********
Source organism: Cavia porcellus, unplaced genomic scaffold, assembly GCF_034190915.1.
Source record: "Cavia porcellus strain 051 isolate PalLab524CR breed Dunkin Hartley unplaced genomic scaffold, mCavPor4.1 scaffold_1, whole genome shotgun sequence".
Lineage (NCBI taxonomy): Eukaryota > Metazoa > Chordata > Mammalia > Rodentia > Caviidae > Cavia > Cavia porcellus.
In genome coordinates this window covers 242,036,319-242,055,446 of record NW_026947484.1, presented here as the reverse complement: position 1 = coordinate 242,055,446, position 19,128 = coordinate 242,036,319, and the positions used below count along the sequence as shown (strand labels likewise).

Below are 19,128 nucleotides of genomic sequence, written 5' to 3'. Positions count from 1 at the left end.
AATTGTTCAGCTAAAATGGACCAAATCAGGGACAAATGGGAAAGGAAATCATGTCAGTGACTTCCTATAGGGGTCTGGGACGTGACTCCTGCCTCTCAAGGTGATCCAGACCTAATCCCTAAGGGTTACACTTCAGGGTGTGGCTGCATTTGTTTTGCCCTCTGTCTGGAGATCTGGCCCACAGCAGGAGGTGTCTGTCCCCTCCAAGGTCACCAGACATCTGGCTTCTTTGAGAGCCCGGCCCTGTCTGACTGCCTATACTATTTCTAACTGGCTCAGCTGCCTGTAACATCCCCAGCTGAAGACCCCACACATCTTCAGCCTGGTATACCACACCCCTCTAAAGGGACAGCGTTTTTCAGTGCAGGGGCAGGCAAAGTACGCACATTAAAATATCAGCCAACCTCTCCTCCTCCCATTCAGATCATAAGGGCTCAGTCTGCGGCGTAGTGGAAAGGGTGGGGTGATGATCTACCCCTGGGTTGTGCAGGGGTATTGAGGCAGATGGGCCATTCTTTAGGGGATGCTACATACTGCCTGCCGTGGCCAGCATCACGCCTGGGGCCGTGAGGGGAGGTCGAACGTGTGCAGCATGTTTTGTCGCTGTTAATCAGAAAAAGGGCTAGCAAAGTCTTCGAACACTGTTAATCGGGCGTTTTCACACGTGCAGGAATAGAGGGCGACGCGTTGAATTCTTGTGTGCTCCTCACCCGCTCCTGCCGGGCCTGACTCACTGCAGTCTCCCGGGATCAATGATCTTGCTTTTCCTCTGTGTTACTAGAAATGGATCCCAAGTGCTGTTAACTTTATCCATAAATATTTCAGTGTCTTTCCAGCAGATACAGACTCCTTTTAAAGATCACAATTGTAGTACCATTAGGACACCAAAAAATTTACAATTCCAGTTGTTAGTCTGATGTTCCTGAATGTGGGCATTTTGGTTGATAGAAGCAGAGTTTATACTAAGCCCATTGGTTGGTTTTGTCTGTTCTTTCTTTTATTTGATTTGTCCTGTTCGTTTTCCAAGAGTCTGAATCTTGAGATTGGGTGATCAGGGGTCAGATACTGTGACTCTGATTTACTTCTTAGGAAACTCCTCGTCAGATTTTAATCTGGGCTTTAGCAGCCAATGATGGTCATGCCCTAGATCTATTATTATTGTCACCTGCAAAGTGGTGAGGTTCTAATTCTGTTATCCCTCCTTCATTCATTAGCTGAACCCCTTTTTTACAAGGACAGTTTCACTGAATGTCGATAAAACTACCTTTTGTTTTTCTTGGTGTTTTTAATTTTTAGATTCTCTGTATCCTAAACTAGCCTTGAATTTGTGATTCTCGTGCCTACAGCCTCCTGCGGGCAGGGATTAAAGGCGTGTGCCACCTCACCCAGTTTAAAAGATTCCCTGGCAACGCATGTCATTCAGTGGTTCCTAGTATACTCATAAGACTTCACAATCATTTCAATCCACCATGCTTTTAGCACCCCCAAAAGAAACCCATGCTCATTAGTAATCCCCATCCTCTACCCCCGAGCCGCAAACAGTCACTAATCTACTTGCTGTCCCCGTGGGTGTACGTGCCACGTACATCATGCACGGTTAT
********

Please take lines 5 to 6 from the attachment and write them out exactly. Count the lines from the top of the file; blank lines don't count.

Below are 19,128 nucleotides of genomic sequence, written 5' to 3'. Positions count from 1 at the left end.
AATTGTTCAGCTAAAATGGACCAAATCAGGGACAAATGGGAAAGGAAATCATGTCAGTGACTTCCTATAGGGGTCTGGGACGTGACTCCTGCCTCTCAAGGTGATCCAGACCTAATCCCTAAGGGTTACACTTCAGGGTGTGGCTGCATTTGTTTTGCCCTCTGTCTGGAGATCTGGCCCACAGCAGGAGGTGTCTGTCCCCTCCAAGGTCACCAGACATCTGGCTTCTTTGAGAGCCCGGCCCTGTCTGACTGCCTATACTATTTCTAACTGGCTCAGCTGCCTGTAACATCCCCAGCTGAAGACCCCACACATCTTCAGCCTGGTATACCACACCCCTCTAAAGGGACAGCGTTTTTCAGTGCAGGGGCAGGCAAAGTACGCACATTAAAATATCAGCCAACCTCTCCTCCTCCCATTCAGATCATAAGGGCTCAGTCTGCGGCGTAGTGGAAAGGGTGGGGTGATGATCTACCCCTGGGTTGTGCAGGGGTATTGAGGCAGATGGGCCATTCTTTAGGGGATGCTACATACTGCCTGCCGTGGCCAGCATCACGCCTGGGGCCGTGAGGGGAGGTCGAACGTGTGCAGCATGTTTTGTCGCTGTTAATCAGAAAAAGGGCTAGCAAAGTCTTCGAACACTGTTAATCGGGCGTTTTCACACGTGCAGGAATAGAGGGCGACGCGTTGAATTCTTGTGTGCTCCTCACCCGCTCCTGCCGGGCCTGACTCACTGCAGTCTCCCGGGATCAATGATCTTGCTTTTCCTCTGTGTTACTAGAAATGGATCCCAAGTGCTGTTAACTTTATCCATAAATATTTCAGTGTCTTTCCAGCAGATACAGACTCCTTTTAAAGATCACAATTGTAGTACCATTAGGACACCAAAAAATTTACAATTCCAGTTGTTAGTCTGATGTTCCTGAATGTGGGCATTTTGGTTGATAGAAGCAGAGTTTATACTAAGCCCATTGGTTGGTTTTGTCTGTTCTTTCTTTTATTTGATTTGTCCTGTTCGTTTTCCAAGAGTCTGAATCTTGAGATTGGGTGATCAGGGGTCAGATACTGTGACTCTGATTTACTTCTTAGGAAACTCCTCGTCAGATTTTAATCTGGGCTTTAGCAGCCAATGATGGTCATGCCCTAGATCTATTATTATTGTCACCTGCAAAGTGGTGAGGTTCTAATTCTGTTATCCCTCCTTCATTCATTAGCTGAACCCCTTTTTTACAAGGACAGTTTCACTGAATGTCGATAAAACTACCTTTTGTTTTTCTTGGTGTTTTTAATTTTTAGATTCTCTGTATCCTAAACTAGCCTTGAATTTGTGATTCTCGTGCCTACAGCCTCCTGCGGGCAGGGATTAAAGGCGTGTGCCACCTCACCCAGTTTAAAAGATTCCCTGGCAACGCATGTCATTCAGTGGTTCCTAGTATACTCATAAGACTTCACAATCATTTCAATCCACCATGCTTTTAGCACCCCCAAAAGAAACCCATGCTCATTAGTAATCCCCATCCTCTACCCCCGAGCCGCAAACAGTCACTAATCTACTTGCTGTCCCCGTGGGTGTACGTGCCACGTACATCATGCACGGTTAT